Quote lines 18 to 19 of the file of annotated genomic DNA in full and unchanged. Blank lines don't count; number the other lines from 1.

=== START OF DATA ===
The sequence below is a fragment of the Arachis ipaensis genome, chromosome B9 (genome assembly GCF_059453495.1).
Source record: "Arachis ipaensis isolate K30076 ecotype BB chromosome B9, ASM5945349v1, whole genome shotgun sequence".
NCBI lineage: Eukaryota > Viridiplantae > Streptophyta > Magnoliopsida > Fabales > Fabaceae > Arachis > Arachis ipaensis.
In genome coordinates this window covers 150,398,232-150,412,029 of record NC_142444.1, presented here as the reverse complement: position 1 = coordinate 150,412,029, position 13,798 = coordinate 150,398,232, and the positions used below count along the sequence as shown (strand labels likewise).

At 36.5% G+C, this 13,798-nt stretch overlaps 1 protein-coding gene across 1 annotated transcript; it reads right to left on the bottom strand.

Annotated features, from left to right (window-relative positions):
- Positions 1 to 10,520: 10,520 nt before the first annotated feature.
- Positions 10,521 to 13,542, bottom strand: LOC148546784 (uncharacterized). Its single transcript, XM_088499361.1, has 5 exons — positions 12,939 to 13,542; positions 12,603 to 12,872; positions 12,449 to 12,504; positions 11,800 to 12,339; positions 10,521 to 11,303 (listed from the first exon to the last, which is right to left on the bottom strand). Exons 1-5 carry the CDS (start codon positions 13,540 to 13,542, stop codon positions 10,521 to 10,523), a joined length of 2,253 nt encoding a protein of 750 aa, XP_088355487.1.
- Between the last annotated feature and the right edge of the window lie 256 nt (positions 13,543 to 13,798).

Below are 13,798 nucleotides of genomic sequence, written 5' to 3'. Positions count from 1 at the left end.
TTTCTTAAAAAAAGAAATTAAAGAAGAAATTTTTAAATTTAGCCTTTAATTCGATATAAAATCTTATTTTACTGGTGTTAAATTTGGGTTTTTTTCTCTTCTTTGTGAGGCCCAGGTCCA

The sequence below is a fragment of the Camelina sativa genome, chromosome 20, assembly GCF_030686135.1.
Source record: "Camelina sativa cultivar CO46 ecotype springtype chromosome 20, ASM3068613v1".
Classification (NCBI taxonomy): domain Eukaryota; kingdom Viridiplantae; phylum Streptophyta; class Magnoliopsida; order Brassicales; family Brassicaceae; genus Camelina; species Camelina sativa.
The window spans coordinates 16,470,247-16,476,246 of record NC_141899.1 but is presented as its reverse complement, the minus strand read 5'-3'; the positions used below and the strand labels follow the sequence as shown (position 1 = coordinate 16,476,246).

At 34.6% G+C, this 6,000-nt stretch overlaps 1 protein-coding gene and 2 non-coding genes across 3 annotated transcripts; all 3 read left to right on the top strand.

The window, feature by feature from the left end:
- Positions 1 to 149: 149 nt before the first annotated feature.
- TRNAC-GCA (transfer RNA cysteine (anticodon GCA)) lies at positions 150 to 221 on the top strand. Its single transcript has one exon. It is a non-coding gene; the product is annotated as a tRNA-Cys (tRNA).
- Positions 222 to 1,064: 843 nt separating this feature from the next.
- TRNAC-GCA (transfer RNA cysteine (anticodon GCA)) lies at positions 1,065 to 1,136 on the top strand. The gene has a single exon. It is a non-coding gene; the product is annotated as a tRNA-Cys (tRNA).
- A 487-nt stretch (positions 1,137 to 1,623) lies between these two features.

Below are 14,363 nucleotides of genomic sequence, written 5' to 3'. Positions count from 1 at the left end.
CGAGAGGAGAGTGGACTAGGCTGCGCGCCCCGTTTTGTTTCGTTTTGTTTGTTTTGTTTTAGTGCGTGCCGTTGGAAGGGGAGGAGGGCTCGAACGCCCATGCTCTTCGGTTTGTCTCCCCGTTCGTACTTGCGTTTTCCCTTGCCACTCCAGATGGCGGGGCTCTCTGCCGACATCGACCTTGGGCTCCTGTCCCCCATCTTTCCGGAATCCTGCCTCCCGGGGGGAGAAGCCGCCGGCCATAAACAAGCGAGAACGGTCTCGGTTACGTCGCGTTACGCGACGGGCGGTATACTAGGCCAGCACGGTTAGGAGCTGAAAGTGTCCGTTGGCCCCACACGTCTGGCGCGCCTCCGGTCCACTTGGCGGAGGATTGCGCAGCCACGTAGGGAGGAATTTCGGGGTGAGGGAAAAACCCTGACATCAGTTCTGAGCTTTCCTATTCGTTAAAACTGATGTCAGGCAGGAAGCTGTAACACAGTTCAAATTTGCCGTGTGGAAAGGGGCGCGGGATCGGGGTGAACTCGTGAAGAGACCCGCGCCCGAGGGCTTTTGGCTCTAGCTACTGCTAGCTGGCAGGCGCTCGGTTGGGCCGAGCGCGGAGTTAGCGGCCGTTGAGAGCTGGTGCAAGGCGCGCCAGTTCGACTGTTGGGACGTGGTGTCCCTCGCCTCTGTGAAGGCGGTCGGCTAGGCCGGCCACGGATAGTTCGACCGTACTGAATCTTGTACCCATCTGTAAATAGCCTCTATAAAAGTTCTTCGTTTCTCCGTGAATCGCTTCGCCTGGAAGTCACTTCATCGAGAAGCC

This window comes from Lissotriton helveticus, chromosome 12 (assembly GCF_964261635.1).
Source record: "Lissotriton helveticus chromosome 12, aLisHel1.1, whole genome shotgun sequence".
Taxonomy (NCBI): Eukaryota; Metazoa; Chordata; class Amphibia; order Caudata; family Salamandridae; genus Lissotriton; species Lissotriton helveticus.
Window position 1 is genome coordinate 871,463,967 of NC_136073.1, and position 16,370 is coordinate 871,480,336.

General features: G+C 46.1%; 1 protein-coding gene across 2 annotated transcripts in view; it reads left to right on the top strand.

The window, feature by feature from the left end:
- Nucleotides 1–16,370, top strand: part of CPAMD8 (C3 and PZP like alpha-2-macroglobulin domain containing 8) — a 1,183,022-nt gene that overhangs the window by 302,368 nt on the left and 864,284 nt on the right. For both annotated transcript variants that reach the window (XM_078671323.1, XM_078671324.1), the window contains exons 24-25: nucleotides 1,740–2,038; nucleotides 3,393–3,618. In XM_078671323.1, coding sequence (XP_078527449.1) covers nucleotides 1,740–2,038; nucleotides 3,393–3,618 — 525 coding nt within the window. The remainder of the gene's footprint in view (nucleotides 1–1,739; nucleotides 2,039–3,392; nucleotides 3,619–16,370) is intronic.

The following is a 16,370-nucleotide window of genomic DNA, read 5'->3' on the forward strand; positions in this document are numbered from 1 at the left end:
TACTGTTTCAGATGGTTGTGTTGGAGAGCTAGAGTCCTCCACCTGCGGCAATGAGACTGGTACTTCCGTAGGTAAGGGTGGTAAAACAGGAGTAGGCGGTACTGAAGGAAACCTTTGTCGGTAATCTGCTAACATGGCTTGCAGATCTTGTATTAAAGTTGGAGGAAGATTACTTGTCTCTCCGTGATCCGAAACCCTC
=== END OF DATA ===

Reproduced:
- Positions 1 to 149: 149 nt before the first annotated feature.
- TRNAC-GCA (transfer RNA cysteine (anticodon GCA)) lies at positions 150 to 221 on the top strand. Its single transcript has one exon. It is a non-coding gene; the product is annotated as a tRNA-Cys (tRNA).